Trade and resource production will make or break your reign as Emperor. People need food and your planets must grow with materials to survive. Sometimes, hard choices must be made for the good of the whole, and it is up to you to make those choices!

NEXT: DEVELOPMENT ROAD MAP

-Steve

So in Imperia you as an emperor have an ADM (admin) rating that determines what you can do on any given turn. When you are just starting out as an 18-year old new emperor you might have 6-8 ADM points to use per turn (and they do not ‘carry over’).

There are essentially 3 ways you can use ADM: by contacting a character directly, by proposing an Edict, or by taking a personal action. It costs 1-2 ADM to contact a character directly, and is useful for asking for small ‘tweaks’ to how they manage their planet/system/sector. The downside is that they can say ‘no’ – after all, this isn’t you proposing law, it’s just you and a character having a conversation and you asking for something in a friendly manner. Edicts, by contrast, ARE law, and they MUST be followed. The downside to Edicts is that they cost a lot more ADM to propose (4-8), they cost planetary ADM to prepare and enact, and if a character who is along the possible ‘chain’ of implementing the Edict doesn’t like you very much, they can make sure your Edict stays ‘in committee’ for quite a while. Here is a list of the types of domestic Edicts that can be enacted:

Change Planet Name
Add Secondary Designation
Change/Assign Primary Designation
Prohibit Economic Sector Expansion
Eliminate Economic Sector
Build Starship Production Center
Encourage Tourism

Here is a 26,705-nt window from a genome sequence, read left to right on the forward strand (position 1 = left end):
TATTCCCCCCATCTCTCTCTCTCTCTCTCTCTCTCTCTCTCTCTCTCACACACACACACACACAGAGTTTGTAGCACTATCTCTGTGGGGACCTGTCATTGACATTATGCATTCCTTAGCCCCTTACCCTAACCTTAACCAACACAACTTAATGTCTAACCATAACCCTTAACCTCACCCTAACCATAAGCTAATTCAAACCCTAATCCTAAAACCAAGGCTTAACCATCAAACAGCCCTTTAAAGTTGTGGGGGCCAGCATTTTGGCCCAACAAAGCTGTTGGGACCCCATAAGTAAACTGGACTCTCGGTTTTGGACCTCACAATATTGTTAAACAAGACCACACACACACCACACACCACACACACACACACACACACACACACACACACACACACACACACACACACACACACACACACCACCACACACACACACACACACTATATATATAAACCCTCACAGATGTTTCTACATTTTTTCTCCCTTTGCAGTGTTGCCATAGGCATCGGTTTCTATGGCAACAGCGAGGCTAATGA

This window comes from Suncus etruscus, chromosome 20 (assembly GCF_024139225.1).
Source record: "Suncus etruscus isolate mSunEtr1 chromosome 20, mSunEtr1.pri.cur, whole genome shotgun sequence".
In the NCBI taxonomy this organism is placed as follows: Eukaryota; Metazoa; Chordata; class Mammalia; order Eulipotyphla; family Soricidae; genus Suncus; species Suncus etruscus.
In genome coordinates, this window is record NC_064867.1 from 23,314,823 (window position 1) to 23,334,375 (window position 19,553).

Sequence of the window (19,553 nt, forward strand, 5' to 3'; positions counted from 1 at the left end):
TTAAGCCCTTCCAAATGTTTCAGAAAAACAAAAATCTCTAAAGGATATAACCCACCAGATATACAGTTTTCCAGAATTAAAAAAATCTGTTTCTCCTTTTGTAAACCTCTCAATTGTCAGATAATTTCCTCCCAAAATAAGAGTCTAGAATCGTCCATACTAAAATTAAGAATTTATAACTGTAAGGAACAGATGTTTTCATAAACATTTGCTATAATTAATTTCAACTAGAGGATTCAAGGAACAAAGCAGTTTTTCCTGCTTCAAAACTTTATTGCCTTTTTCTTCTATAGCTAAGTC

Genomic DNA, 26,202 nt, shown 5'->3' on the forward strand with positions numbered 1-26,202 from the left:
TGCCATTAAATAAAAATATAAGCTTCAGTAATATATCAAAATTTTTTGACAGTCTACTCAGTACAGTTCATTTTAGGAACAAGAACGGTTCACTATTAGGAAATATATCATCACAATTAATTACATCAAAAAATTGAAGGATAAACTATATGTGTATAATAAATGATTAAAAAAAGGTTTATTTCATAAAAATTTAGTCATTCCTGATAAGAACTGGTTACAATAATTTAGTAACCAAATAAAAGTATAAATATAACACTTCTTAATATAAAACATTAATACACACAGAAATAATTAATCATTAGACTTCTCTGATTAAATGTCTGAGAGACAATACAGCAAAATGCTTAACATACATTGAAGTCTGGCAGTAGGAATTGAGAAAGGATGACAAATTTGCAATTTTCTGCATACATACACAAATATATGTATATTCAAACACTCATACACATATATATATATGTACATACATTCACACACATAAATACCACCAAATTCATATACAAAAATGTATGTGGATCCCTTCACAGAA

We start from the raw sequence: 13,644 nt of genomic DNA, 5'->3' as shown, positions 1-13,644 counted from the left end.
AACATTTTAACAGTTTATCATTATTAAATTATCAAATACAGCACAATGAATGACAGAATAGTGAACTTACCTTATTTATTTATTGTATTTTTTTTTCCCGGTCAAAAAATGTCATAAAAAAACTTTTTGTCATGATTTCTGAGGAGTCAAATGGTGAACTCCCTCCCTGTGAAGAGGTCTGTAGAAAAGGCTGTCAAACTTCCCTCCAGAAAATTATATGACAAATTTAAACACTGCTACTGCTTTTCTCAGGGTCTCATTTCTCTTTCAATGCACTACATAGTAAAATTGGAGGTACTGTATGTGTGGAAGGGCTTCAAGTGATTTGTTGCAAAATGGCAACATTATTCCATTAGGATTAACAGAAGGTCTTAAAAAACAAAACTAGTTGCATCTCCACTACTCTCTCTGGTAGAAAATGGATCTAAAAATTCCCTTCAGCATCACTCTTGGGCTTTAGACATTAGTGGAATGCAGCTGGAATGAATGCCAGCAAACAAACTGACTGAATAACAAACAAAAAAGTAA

Build Starbase
Change System Capital
Change Sector Capital
Add /Change System to Sector
Survey Planet
Colonize Planet
Survey System
Set Up Manufacturing Outpost
Set Up Agriculture Outpost
Set Up Scientific Outpost
Cede Garrison Control to Viceroy
Reclaim Garrison Control
Cede System Garrison to Sys Gov
Reclaim System Garrison Control
Designate Planet As Trade Hub
Designate Planet As Culture Hub
Build Starport
Abandon Planet
Abandon System
Abandon Sector
Declare Imperial Law
Survey Planet For Materials
Survey Planet For Minerals

As you can see, much more comprehensive than simply dealing with a character directly. Proclaiming an Edict and structuring it so that it will be successful is a large part of your success in Imperia.

Let’s take a small example and say that you want to change a planet’s name. In any other 4X, you simply type in the name and that’s that. In Imperia, simply changing a name can have far-reaching effects (after all, how would we feel in America if the government suddenly wanted to change the country’s name to, say, Goldberg?). The base ADM cost for this Edict is 5 ADM points and $5,000,000 to enact. A system capital might have 5-10 ADM and a sector capital might have 15+ ADM, so they could simply utilize their own planetary government to enact the change and that would be that. But what about a small, outlying planet that barely has a functional government? Say they have 2 ADM. They don’t have enough ADM to enact the change themselves. What can you do?